Verbal / Linguistic / Literacy
According to Howard Gardner’s multiple intelligences work, linguistic intelligence consists of “sensitivity to the sounds, rhythms, and meanings of words; sensitivity to the different functions of language.”
There are a number of significant research findings that link verbal and linguistic ability to cognitive functioning and general intelligence. An overarching theme is that cognitive processes (e.g. executive functioning) influence children’s development of literacy skills and verbal intelligence:
- Researcher Janet Welsh found that the development of executive functioning in pre-kindergarten children predicted concurrent growth in literacy skills.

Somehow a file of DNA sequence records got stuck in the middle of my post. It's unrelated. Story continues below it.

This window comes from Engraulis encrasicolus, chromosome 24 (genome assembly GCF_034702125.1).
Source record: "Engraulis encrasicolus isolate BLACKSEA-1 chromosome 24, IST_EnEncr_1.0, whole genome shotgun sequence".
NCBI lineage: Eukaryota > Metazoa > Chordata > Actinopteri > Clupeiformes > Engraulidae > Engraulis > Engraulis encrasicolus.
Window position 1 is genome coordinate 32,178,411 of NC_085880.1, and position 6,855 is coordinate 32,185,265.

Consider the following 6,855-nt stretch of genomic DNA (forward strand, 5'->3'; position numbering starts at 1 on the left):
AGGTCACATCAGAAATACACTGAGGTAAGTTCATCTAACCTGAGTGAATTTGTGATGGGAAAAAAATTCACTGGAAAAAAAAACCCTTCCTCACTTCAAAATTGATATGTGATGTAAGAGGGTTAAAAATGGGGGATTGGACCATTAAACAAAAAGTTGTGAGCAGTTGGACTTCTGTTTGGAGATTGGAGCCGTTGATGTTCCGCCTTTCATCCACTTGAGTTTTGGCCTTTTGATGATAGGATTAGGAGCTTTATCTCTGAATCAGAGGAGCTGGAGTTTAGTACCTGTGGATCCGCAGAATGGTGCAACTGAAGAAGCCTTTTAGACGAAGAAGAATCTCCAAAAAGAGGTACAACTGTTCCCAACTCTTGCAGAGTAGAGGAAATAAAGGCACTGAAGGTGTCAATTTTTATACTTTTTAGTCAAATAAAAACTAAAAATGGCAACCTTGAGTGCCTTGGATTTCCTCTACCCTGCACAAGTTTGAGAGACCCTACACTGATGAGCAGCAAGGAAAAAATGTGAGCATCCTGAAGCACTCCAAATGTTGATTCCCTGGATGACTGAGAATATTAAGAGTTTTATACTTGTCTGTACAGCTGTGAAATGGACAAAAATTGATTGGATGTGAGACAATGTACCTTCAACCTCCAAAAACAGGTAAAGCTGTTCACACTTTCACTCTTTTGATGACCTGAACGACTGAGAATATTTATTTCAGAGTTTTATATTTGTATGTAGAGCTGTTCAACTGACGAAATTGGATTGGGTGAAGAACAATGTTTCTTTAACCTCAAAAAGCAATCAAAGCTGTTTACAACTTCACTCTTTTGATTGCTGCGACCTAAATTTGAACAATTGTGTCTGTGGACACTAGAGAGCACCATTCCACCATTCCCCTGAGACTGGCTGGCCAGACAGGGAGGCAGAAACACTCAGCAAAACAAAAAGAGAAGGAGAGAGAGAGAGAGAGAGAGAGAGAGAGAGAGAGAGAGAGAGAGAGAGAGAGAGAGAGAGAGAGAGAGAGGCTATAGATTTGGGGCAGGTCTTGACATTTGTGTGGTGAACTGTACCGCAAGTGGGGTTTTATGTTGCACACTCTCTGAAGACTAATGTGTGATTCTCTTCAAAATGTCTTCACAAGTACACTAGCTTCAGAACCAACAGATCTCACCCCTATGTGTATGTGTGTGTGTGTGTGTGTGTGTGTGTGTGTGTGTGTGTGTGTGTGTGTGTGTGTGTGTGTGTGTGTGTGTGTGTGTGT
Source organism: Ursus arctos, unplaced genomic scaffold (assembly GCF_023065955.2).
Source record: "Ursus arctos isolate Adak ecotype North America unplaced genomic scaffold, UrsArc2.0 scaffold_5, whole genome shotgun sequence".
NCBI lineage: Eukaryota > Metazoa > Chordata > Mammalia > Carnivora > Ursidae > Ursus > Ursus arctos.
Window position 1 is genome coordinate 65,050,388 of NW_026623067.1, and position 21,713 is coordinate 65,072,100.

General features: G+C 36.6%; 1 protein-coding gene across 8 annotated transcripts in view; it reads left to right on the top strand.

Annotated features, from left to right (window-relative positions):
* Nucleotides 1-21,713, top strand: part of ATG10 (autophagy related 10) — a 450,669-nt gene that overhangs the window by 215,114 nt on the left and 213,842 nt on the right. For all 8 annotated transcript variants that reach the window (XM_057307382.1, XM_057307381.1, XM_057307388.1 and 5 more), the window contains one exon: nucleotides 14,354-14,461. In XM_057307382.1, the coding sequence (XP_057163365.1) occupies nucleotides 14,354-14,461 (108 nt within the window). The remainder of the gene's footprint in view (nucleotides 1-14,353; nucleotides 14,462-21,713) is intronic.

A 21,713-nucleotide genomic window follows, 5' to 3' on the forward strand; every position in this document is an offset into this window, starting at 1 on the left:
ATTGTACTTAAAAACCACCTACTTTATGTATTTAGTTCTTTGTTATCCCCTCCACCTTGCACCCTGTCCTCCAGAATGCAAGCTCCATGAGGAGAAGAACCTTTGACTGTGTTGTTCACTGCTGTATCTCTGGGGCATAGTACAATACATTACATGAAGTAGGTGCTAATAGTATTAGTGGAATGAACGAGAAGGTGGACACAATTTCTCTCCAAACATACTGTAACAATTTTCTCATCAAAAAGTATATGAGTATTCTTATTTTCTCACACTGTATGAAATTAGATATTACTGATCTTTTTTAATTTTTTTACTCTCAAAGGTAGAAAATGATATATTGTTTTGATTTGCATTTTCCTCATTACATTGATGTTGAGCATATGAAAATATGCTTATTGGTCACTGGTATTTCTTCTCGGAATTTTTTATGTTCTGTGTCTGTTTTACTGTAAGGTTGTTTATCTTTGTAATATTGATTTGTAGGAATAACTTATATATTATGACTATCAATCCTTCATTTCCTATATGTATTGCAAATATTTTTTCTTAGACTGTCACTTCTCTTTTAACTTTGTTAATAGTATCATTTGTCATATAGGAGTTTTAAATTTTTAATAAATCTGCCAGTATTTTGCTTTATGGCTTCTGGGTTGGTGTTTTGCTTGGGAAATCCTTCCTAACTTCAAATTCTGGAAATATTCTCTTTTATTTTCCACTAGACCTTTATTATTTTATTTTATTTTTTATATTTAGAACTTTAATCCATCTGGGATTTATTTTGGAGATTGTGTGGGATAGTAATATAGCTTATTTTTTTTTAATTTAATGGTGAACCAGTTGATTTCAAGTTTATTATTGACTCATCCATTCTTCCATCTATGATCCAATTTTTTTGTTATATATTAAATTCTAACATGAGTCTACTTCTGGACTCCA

- A study of Chinese university students found a strong connection between verbal cognitive ability and critical thinking performance.
- Several studies have found that verbal intelligence, on average, does not significantly vary between males and females.
Here are some programs and resources we’ve found that research has shown to augment children’s verbal and linguistic capacities
- Let’s Begin with the Letter People® is a literacy curriculum with 26 units that are designed to improve literacy and language skills in early childhood. Some evidence suggests that the curriculum had meaningful impacts on children’s print awareness. But What Works Clearinghouse has found the program does not have significant impacts on children’s language skills and phonological awareness.
- Similarly, McGraw Hill’s Doors to Discovery©, a curriculum designed to improve literacy skills (e.g., print knowledge) among preschool children, does have a significant impact on children’s language skills and print knowledge.
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